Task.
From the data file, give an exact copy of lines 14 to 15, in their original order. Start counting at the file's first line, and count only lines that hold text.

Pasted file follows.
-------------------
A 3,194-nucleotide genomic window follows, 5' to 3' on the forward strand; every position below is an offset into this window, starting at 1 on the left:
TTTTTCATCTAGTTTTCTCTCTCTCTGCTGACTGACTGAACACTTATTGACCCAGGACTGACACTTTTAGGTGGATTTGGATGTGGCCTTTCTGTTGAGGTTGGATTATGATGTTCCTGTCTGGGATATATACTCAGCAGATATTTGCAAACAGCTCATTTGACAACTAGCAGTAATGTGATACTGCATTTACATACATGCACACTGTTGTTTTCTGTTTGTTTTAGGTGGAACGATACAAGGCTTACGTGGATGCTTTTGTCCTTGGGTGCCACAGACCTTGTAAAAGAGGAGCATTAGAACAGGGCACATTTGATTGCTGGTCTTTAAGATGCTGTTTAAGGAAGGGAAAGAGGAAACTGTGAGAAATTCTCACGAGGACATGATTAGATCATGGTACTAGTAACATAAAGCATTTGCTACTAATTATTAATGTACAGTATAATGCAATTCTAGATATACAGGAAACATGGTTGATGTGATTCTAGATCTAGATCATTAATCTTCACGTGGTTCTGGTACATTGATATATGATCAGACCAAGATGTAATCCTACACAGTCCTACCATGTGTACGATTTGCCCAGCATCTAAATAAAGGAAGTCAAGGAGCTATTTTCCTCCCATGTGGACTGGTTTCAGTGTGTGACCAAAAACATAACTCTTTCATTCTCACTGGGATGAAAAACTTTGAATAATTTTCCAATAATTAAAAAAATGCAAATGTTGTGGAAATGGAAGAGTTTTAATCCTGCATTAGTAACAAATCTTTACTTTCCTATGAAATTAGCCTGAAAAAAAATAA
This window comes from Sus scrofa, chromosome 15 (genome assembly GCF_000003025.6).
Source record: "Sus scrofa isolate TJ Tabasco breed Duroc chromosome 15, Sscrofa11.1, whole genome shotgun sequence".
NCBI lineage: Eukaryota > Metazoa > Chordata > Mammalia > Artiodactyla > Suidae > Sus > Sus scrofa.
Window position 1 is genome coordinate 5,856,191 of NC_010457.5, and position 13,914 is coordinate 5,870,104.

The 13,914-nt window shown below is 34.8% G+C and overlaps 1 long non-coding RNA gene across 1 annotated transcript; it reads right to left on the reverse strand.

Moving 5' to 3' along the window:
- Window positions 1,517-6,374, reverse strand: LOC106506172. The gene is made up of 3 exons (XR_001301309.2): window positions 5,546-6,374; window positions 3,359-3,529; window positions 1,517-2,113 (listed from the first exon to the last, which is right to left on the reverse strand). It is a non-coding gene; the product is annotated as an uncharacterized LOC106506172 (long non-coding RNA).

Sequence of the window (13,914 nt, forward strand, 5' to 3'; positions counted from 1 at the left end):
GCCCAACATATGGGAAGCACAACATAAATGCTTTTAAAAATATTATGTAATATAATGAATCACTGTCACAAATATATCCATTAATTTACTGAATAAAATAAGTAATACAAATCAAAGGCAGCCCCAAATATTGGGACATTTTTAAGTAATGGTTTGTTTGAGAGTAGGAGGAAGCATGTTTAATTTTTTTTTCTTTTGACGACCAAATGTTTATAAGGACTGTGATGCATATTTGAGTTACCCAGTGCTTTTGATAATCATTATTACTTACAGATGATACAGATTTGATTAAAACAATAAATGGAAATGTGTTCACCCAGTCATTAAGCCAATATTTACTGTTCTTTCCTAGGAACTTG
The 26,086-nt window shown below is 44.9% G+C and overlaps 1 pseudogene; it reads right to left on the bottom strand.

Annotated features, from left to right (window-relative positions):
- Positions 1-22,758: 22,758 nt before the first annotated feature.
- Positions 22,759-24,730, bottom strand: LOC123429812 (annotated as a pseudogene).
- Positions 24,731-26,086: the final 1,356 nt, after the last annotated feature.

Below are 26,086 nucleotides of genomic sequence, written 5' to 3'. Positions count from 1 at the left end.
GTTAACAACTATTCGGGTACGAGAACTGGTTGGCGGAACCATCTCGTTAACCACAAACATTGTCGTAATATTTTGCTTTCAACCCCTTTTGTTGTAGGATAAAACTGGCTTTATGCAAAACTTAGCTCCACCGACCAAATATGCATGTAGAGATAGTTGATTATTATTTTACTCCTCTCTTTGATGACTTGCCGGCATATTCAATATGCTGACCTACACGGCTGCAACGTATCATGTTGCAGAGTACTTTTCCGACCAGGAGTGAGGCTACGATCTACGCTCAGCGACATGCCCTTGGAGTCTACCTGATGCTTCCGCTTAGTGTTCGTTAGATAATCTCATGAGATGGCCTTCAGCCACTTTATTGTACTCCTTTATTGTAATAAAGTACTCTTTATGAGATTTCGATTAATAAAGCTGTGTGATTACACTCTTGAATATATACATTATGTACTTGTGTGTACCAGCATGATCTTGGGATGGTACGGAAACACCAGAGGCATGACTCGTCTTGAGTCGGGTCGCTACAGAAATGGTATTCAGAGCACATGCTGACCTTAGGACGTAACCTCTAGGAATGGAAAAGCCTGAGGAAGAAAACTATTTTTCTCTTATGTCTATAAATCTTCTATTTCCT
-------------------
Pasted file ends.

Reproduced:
- Positions 1-22,758: 22,758 nt before the first annotated feature.
- Positions 22,759-24,730, bottom strand: LOC123429812 (annotated as a pseudogene).